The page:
Habitat fragmentation is one of the main threats to biodiversity in Africa. In this article,we highlight the importance of conserving the Guinean forests of West Africa, which arerich in biodiversity and endemism but threatened by habitat loss, degradation and frag-mentation. The size of forest patches is critical, with larger fragments containing morespecies than smaller ones. The protection of intact, dense forest patches is vital for anyconservation strategy in West Africa, but improving the management of forests that arealready used for logging and hunting is also essential. Community forests (CFs) can play acrucial role in conservation, especially if there is a substantial network that can promoteecological connectivity. However, biomonitoring in CFs remains a challenge due to inad-equate resources. By developing standardised, easy-to-apply and inexpensive methodsfor biomonitoring, communities can be involved in biomonitoring instead of relying solelyon scientists and expensive equipment. We present a monitoring framework here wherewe suggest local communities should become the main agents for biomonitoring in theirown forests; we highlight a five-step scheme. The importance of the various CFs in termsof conservation should be made through a combination of accurate, standardised face-to-face interviews with selected persons in the target communities and biomonitoring bebased on the RAPELD scheme. The latter will be implemented after specifically traininglocal ‘wise’ persons. We are proposing a kind of ‘citizen science’ scheme, applied to enhance the ability of local communities to monitor their own biodiversity.
Snowboarding wrist protectors are typically designed to limit impact forces and prevent wrist hyperextension. The standard for snowboarding wrist protectors (ISO 20320:2020) includes a test for measuring their bending stiffness, when fitted to a wrist surrogate. This test serves as a simple means of assessing the ability of wrist protectors to prevent wrist hyperextension. Wrist protector bending stiffness measurements have been shown to be influenced by surrogate design, protector strapping condition, and surrogate surface compliance. Currently, there is a lack of knowledge on the repeatability of bending stiffness measurements, as previous studies have conducted tests during one session. This study investigated the repeatability of a bending stiffness test, by testing two snowboarding wrist protectors (short and long) on two wrist surrogates (compliant and stiff), under three protector strapping conditions (loose, moderate, tight), across three repeated test sessions. Test session had a significant effect (p < 0.05) on torque values, with a large effect size (ηp2 > 0.14), indicating the test had limited repeatability between test sessions. Despite this limited repeatability, torque values increased with both wrist angle and strap tightness, as reported before, indicating consistent trends in results. The outer surface compliance of the surrogate did not significantly affect the protector’s sensitivity to test session nor strapping condition.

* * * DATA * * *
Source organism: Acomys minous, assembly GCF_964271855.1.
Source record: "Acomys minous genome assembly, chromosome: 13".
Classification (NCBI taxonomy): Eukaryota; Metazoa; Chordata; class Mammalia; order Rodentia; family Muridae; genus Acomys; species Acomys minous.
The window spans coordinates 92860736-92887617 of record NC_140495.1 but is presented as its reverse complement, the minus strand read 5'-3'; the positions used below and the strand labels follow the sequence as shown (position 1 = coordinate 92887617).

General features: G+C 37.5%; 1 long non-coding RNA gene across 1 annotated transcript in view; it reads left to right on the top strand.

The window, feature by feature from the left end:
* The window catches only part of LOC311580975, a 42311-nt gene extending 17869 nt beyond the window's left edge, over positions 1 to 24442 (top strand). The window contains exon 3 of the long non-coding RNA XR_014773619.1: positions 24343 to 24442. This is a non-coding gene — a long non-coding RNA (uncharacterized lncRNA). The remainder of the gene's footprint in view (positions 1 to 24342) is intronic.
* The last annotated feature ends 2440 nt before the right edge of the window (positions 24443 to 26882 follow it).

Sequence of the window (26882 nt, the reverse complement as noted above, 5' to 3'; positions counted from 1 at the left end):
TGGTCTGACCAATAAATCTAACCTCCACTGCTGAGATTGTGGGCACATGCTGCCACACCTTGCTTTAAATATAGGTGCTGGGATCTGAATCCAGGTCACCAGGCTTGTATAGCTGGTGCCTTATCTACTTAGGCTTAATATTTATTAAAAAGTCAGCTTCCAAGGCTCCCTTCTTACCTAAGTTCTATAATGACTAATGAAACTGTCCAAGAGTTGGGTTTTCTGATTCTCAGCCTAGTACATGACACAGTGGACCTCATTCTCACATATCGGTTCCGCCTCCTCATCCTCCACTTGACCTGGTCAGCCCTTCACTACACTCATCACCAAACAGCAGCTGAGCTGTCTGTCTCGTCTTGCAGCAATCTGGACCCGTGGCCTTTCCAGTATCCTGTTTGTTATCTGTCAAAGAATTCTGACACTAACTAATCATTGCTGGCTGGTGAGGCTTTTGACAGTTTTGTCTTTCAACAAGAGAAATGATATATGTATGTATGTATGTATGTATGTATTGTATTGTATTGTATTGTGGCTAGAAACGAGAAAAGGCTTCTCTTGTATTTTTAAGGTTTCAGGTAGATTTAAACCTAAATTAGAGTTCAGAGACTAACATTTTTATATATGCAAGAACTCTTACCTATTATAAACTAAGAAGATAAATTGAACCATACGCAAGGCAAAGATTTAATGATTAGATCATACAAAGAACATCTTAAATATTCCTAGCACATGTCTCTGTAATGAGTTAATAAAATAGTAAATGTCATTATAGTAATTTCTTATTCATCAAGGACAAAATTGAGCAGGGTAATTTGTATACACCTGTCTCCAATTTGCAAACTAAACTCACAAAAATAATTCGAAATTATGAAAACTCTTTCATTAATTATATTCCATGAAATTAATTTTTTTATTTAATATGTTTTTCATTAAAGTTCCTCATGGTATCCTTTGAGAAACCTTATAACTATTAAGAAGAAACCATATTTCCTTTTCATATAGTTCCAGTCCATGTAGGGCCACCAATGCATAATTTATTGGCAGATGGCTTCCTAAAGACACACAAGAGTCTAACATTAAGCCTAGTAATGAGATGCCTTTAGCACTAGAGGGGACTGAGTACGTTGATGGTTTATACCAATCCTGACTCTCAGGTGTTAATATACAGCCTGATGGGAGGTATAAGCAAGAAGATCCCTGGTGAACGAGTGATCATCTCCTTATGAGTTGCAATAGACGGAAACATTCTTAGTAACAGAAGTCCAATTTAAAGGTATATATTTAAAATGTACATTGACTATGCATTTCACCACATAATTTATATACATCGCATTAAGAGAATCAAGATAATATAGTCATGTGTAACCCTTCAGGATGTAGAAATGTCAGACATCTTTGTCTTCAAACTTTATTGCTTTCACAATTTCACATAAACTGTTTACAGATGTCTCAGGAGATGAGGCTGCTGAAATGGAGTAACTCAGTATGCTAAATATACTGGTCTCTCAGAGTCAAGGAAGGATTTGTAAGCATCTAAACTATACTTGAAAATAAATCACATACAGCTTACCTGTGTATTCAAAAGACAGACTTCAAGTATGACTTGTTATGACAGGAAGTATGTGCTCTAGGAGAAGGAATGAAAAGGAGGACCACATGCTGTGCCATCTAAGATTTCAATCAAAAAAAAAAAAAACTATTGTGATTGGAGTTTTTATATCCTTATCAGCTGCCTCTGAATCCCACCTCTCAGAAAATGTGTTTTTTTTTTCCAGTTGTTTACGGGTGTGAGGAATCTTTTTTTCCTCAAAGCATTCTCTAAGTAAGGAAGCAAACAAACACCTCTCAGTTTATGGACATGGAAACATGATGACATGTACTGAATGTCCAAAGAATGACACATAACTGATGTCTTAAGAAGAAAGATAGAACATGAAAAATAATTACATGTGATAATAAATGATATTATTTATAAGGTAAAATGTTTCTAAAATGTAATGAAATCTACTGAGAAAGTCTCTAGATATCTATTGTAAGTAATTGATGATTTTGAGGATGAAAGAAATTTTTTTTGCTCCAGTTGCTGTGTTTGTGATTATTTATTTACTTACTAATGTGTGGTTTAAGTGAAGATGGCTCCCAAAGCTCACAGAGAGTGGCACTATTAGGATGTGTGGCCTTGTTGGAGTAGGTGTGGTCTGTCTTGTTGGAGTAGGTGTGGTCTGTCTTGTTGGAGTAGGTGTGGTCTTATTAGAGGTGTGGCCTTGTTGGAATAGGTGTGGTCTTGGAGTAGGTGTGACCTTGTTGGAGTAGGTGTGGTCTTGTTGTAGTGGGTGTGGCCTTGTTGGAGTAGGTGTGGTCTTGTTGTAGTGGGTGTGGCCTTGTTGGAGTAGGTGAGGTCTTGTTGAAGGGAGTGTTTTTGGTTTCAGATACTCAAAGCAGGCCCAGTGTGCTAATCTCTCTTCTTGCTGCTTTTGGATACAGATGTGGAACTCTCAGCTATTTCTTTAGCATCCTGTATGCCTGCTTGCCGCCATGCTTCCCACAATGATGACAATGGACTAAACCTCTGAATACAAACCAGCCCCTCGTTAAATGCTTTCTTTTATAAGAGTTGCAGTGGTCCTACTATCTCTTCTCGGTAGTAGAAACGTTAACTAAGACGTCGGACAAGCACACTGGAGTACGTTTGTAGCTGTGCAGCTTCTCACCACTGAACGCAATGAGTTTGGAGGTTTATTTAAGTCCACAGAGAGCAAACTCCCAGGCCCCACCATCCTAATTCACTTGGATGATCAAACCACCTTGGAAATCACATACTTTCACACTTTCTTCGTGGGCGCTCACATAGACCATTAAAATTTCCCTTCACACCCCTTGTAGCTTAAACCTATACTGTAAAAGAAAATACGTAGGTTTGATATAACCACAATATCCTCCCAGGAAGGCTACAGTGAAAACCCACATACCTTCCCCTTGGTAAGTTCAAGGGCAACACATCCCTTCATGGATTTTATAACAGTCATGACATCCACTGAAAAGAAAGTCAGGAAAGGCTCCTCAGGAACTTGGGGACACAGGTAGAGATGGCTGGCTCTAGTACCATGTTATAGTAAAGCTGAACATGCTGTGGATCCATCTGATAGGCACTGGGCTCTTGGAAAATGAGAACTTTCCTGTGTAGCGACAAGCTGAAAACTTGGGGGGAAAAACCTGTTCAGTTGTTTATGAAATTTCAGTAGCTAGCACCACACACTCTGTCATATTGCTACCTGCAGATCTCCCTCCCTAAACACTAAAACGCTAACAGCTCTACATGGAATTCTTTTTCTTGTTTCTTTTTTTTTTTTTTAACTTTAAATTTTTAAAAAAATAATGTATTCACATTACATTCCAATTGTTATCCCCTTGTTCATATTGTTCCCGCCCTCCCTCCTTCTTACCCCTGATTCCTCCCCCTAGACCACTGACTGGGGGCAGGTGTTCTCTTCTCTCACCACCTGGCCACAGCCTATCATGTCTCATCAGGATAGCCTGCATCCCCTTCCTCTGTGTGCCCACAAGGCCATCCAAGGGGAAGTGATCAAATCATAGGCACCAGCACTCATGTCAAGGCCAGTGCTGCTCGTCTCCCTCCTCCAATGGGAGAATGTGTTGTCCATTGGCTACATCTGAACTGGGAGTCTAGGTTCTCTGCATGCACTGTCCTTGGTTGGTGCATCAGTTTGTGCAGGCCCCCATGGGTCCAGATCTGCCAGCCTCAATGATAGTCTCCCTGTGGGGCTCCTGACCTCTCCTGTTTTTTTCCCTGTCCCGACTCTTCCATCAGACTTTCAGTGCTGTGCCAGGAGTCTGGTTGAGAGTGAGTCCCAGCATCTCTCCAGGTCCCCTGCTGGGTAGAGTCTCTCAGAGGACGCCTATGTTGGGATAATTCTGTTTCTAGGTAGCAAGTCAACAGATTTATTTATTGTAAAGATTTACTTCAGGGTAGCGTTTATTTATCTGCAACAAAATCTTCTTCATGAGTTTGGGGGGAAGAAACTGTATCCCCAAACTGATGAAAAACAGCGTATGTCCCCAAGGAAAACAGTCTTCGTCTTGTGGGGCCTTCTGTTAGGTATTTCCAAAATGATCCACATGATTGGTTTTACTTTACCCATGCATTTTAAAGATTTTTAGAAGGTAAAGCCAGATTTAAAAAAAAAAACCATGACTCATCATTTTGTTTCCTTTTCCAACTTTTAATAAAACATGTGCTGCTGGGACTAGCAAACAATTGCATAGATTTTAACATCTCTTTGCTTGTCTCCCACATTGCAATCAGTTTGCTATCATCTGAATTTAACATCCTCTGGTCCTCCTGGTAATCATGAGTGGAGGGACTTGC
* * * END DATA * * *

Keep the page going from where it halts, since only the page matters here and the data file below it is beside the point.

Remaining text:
West Nile virus (WNV) is a globally significant vector-borne disease that is primarily transmitted between birds and mosquitoes. Recently, there has been an increase in WNV in southern Europe, with new cases reported in more northern regions. Bird migration plays a crucial role in the introduction of WNV in distant areas. To better understand and address this complex issue, we adopted a One Health approach, integrating clinical, zoological, and ecological data. We analyzed the role of migratory birds in the Palaearctic-African region in the spread of WNV across Africa and Europe. We categorized bird species into breeding and wintering chorotypes based on their distribution during the breeding season in the Western Palaearctic and the wintering season in the Afrotropical region, respectively. By linking these chorotypes to the occurrence of WNV outbreaks in both continents throughout the annual bird migration cycle, we investigated the relationship between migratory patterns and virus spread. We demonstrate that WNV-risk areas are interconnected through the migration of birds. We identified a total of 61 species that potentially contribute to the intercontinental spread of the virus or its variants, as well as pinpointed high-risk areas for future outbreaks. This interdisciplinary approach, which considers the interconnectedness of animals, humans, and ecosystems, represents a pioneering effort to establish connections between zoonotic diseases across continents. The findings of our study can aid in anticipating the arrival of new WNV strains and predicting the occurrence of other re-emerging diseases. By incorporating various disciplines, we can enhance our understanding of these complex dynamics and provide valuable insights for proactive and comprehensive disease management strategies.